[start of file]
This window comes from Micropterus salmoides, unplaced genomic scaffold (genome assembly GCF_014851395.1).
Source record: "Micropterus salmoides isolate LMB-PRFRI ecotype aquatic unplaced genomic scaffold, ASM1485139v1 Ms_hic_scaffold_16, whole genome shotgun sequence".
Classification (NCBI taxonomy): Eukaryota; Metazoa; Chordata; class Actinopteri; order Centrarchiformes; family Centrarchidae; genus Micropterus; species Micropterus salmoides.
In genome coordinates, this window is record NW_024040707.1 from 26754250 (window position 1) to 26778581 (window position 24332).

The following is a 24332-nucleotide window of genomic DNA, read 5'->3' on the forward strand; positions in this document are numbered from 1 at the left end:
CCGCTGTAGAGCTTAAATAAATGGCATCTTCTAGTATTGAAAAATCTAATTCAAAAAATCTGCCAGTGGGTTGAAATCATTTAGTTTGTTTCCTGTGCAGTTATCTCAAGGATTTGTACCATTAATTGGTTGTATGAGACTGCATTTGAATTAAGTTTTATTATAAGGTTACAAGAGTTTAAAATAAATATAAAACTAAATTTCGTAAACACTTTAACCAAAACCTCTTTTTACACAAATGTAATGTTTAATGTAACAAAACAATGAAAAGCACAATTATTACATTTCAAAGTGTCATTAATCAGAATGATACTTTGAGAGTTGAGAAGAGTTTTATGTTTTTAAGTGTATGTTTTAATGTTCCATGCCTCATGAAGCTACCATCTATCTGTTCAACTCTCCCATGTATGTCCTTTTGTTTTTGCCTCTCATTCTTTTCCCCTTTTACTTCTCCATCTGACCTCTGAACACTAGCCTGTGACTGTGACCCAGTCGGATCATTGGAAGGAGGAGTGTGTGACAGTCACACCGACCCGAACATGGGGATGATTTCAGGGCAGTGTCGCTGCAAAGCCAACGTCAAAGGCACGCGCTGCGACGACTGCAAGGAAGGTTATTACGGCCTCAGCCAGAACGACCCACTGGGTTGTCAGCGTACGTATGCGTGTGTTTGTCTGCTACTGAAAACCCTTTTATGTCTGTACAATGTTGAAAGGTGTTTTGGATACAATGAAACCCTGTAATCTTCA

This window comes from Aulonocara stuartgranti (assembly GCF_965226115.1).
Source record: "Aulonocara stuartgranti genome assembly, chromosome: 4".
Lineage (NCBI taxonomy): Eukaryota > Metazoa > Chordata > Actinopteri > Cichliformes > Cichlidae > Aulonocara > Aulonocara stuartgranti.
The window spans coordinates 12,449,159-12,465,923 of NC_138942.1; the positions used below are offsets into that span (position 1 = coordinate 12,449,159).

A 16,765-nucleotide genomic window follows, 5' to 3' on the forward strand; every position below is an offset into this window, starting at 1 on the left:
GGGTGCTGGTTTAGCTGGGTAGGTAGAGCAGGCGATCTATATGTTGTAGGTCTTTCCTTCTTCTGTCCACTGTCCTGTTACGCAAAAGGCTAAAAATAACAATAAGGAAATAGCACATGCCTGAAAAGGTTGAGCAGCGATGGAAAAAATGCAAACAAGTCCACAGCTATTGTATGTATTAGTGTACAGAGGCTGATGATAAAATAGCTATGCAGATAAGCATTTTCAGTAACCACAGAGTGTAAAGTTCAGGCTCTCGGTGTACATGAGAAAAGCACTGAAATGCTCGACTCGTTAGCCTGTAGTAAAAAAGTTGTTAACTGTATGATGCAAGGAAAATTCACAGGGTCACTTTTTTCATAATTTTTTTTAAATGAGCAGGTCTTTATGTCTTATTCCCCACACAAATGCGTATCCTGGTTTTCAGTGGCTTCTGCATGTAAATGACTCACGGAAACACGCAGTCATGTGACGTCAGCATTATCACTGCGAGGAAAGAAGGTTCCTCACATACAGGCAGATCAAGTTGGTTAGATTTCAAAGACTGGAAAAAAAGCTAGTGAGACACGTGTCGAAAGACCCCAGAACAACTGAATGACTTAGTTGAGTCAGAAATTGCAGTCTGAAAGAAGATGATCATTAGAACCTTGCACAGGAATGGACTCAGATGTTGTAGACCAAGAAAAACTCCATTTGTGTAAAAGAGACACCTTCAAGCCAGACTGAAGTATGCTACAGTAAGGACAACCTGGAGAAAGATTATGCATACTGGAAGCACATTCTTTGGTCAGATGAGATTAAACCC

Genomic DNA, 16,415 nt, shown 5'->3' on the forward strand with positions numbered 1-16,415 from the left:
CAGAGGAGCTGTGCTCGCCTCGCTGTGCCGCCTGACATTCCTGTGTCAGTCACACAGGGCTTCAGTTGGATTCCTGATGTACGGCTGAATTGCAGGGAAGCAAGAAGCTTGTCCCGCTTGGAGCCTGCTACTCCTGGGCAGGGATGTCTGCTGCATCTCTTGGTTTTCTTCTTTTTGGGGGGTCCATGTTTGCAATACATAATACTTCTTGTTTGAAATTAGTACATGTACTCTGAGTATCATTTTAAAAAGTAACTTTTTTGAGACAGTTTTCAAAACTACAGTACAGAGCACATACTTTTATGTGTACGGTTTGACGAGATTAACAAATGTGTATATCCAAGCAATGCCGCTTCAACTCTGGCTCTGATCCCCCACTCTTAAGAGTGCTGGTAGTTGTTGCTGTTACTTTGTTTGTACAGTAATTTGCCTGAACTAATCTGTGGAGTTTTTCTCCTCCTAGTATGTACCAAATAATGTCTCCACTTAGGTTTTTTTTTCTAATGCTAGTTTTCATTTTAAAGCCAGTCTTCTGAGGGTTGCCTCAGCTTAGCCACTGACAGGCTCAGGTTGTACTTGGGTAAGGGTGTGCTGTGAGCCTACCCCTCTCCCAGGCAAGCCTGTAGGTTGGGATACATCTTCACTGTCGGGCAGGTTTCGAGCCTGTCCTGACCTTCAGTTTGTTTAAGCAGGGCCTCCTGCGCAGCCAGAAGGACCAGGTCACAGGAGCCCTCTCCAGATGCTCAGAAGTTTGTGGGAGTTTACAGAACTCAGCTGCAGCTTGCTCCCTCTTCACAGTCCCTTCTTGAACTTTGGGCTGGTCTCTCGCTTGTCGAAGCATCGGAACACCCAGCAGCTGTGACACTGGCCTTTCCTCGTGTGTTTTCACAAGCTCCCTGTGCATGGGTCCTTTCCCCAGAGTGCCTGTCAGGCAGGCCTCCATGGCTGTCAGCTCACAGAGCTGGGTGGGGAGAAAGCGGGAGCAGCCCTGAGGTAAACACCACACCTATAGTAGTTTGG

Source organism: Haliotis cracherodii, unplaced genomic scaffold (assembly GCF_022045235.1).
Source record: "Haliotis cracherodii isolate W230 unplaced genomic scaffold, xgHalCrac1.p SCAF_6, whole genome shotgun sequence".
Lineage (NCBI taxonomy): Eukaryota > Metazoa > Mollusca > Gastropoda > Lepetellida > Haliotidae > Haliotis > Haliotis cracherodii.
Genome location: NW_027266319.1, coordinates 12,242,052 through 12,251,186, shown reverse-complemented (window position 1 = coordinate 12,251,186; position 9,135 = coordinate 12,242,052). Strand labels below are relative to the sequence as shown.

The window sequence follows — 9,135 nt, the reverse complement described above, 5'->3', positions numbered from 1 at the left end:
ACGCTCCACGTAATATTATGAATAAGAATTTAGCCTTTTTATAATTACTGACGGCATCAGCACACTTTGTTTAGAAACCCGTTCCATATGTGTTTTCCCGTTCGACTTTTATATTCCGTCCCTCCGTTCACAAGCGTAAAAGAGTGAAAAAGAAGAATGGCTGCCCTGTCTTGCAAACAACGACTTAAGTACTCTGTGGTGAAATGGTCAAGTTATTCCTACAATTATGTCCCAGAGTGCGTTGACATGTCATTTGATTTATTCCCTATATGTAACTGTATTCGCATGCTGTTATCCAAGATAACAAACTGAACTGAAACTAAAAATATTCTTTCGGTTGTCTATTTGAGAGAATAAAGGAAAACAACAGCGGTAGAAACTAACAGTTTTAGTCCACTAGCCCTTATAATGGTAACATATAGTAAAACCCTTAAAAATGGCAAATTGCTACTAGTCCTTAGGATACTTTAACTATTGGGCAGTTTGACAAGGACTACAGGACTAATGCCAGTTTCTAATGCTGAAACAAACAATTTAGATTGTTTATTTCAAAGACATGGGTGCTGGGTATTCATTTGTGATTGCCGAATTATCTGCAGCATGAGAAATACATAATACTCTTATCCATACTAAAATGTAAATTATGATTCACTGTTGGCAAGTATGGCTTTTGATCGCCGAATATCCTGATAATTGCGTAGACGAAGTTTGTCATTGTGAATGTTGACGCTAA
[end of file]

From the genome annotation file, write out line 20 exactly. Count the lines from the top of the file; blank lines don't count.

ACGCTCCACGTAATATTATGAATAAGAATTTAGCCTTTTTATAATTACTGACGGCATCAGCACACTTTGTTTAGAAACCCGTTCCATATGTGTTTTCCCGTTCGACTTTTATATTCCGTCCCTCCGTTCACAAGCGTAAAAGAGTGAAAAAGAAGAATGGCTGCCCTGTCTTGCAAACAACGACTTAAGTACTCTGTGGTGAAATGGTCAAGTTATTCCTACAATTATGTCCCAGAGTGCGTTGACATGTCATTTGATTTATTCCCTATATGTAACTGTATTCGCATGCTGTTATCCAAGATAACAAACTGAACTGAAACTAAAAATATTCTTTCGGTTGTCTATTTGAGAGAATAAAGGAAAACAACAGCGGTAGAAACTAACAGTTTTAGTCCACTAGCCCTTATAATGGTAACATATAGTAAAACCCTTAAAAATGGCAAATTGCTACTAGTCCTTAGGATACTTTAACTATTGGGCAGTTTGACAAGGACTACAGGACTAATGCCAGTTTCTAATGCTGAAACAAACAATTTAGATTGTTTATTTCAAAGACATGGGTGCTGGGTATTCATTTGTGATTGCCGAATTATCTGCAGCATGAGAAATACATAATACTCTTATCCATACTAAAATGTAAATTATGATTCACTGTTGGCAAGTATGGCTTTTGATCGCCGAATATCCTGATAATTGCGTAGACGAAGTTTGTCATTGTGAATGTTGACGCTAA